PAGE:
Using data and performance to solve the access to finance challenge for agri-SMEs
Read how we used data and performance to develop bankability metrics. The new bankability metrics incorporates robust sector data and research deepens the sector’s understanding of how to close the estimated $65 billion annual financing gap for agri-SMEs in Sub-Saharan Africa.
A persistent disconnect
Every day in emerging markets, farmers struggle to access the inputs and markets they need to increase their yields and incomes to improve their livelihoods. Though there are innovative financial products and approaches to financing the agricultural sector, medium and small agribusinesses that deliver the essential services to farmers still lack access to funding, which is essential to help them grow. On the other hand, lenders have faced challenges in obtaining the right kind of information in lengthy and expensive due diligence processes from these businesses, making them shy away from lending to agri-SMEs. Unfortunately, agri-SMEs may not operate to the norms, standards, and expectations of lenders. Although there is an increasing number of examples that form outliers in this reality, generally speaking, there are still two different worlds that struggle to understand one another: lender and agri-SME.
Cracking the problem
Last year, SCOPEinsight and the Center for Financial Inclusion (CFI), with support from Alliance for a Green Revolution in Africa (AGRA), embarked on creating a bridge between agri-SMEs and financiers. The team researched over 90 lenders and industry actors and analyzed SCOPEinsight and the Council on Smallholder Agricultural Finance (CSAF) data to understand some of the driving factors behind the significant financing gap.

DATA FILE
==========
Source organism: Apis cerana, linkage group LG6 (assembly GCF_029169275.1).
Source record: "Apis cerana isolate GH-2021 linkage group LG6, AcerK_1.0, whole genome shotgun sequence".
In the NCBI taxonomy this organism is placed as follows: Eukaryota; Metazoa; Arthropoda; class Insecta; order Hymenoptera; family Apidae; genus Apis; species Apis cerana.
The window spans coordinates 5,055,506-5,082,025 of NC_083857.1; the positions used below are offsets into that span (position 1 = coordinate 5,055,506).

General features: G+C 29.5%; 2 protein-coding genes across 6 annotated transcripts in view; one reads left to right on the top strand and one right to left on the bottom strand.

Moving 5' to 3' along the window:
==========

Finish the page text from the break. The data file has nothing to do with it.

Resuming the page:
The research revealed the following:
– Lenders currently require a large amount of information and spend enormous time and resources to source and assess agribusinesses’ bankability. Not only does this result in high transaction costs, but the inefficiency results in fewer businesses being screened and leads to larger ticket sizes.
Standard Measurement Tools are Effective
The research demonstrated that the following root problems must be addressed if access to finance becomes a reality for agri-SMEs. Among these are:
1. A professionalization process for agri-SMEs needs to be in place, so agri-SMEs have a roadmap to become more professional (and thereby meet market requirements). By more “professional,” we mean that the agri-SMEs is using systems and processes that are accessible, auditable and understandable by outsiders like lenders. The prohibitive collateral requirements that many financiers have stemmed from Central Bank regulations and requirements and the lack of any other reliable proof that the SME can deploy and repay external funds.
2. A common language (i.e., the Bankability Metrics) makes the interaction between SME and banks easier because there is agreement on professionalism defined in indicators/measures. The metrics also offer an alternative risk assessment instead of collateral requirements.
From this research, we propose two solutions: 1. Agri-SMEs follow a roadmap to help them professionalize, and 2. Use a common language (e.g., Bankability Metrics)
Solution #1: A Standardized, data-led professionalization process for agri-SMEs
SCOPEInsight collects data from thousands of SMEs and can understand what aspects of an SME’s operations may help them meet lenders’ expectations. SCOPE assessments measure the most critical aspects of running an agribusiness and comprise eight dimensions of professionalism.
These dimensions are internal management, financial management, operations, sustainability, production base, market, external risk, and enabling environment. SCOPE assessments contain over 200 data points, and so we analyzed this data to map correlations. This extensive analysis uncovered that planning, budgeting, sourcing, and support from capacity builders are essential factors in graduating an agri-SME towards bankability. For a less mature agri-SME to become bankable, they need to focus primarily on: